Cartoon nostalgia: “Fangface”

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Flickr photo by Alejandro Pinto (CC BY)

With Halloween approaching, and all manner of Halloween-themed programming on TV (including holiday classic “It’s the Great Pumpkin, Charlie Brown“), I thought this’d make a plausible excuse to write another blog post about old cartoons. Thus, here’s a late 70s cartoon involving werewolves: “Fangface.”

“Fangface” debuted on ABC in 1978, and ran for two seasons. The show was the first one produced by Ruby-Spears, a studio founded by two people, Ruby and Spears, who worked for Hanna-Barbera in the 60s and 70s, including having helped create Scooby-Doo. Ruby-Spears in the early 80s eventually merged with Hanna-Barbera and became a sister studio.

Much like most of Hanna-Barbera’s output in this decade being knockoffs of Scooby or “Josie and the Pussycats”, Fangface was about a group of teenagers and their wacky companion solving mysteries and/or fighting villains. In this case, the teenagers were Biff (the team’s leader, a la Fred on Scooby-Doo), Kim (in the role of Daphne), and Puggsy (no real Scooby-Doo counterpart, but was fairly cranky/rude toward the wacky-sidekick of the team, a la Shelly in Jabberjaw/Alexandra in “Josie”).

The wacky sidekick in this series was another teenager named Sherman Fangsworth (or “Fangs” as he was nicknamed). According to the show’s opening, his family had a werewolf born into it every 400 years, and thus, when exposed to the full moon (or, oddly enough, a picture of the full moon), he’d transform into Fangface, a goofy-acting werewolf. The gang would usually make use of Fangface (by carrying around pictures of the full moon to show Fangs to get him to transform) to help deal with some threat. Never mind that Fangface, after transforming, would usually try to eat or attack Puggsy for unexplained reasons (my guess why: see the aforementioned “Puggsy rude toward Fangs” remark above). Upon being exposed to the sun (or a picture of the sun—the gang carried pictures of the sun, too), Fangface would turn back into Fangs. Fangs (who also acted in a somewhat goofy manner) had no memory of his experiences as Fangface, or apparently even knew he was a werewolf.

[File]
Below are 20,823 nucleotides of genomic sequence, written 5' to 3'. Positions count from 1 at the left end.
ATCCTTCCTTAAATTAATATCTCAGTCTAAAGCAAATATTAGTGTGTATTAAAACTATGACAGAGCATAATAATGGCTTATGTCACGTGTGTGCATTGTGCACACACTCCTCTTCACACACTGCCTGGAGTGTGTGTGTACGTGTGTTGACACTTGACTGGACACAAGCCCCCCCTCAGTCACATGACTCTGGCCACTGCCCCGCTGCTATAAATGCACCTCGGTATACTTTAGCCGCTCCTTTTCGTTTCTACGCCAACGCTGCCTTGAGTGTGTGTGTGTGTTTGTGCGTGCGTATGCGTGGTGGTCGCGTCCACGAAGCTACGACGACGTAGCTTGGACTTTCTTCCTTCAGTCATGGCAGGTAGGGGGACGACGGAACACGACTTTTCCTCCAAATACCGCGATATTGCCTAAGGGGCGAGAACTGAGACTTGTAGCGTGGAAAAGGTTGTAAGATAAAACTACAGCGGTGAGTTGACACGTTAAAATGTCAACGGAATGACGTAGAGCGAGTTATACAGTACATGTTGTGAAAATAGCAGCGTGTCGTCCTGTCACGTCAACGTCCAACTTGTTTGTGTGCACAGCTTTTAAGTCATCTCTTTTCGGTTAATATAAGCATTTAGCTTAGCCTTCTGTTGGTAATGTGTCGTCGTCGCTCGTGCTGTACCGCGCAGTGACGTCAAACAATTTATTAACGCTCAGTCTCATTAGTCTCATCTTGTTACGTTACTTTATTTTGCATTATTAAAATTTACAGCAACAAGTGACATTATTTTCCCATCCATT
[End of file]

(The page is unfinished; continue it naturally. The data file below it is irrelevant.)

The show’s second season featured the addition of a baby cousin of Fangs, who like Fangs turn into a pint-sized werewolf named Fangpuss (despite the “only one werewolf every 400 years” opening in the first season).

“Fangface”‘s competition in the 1978-79 season:

CBS: The second half of “The All-New Popeye Hour”, the late 70s Hanna-Barbera series of the spinach-eating sailor.

NBC: Part of “Yogi’s Space Race.”

In the 1979-80 season, “Fangface and Fangpuss” (as the series was renamed with the addition of Fangs’ cousin) was part of the late 70s Ruby-Spears produced Plastic Man series, as a backup segment (among other segments of the show, including one called “Rickety Rocket” about a group of Black teenagers who solved mysteries in a futuristic world with their wacky talking spaceship, a la “Speed Buggy”). Its competition:

CBS: “The Bugs Bunny/Road Runner Show.” The classic run of Saturday morning Looney Tunes.

NBC: “Fred and Barney Meet the Thing” and “The Super Globetrotters”/”Fred and Barney Meet the Shmoo.”

Guessing the competition of the Flintstones and Looney Tunes spelled doom for Plastic Man (and Fangface), as the 1980-81 season replaced Plas’ show with (far as I can tell from online sources) “The Richie Rich/Scooby Doo Show.”

After this, both seasons of “Fangface” would be seen off and on over the years in reruns, either as a stand-alone show or as part of Plastic Man’s reruns. The recent “Scooby Doo and the Goblin King” direct-to-video movie has a villain, while going through a book about various mystical creatures, find an entry for Fangface (in one of the film’s amusing moments, as well as probably a way of keeping Fangface’s trademark current…).

And finally, thanks to YouTube, here’s the opening sequence for the show; note how the part with Kim pulled into some moving wall by a pair of hands seems highly reminiscent of a few similar scenes in the opening for “Scooby-Doo, Where Are You?”

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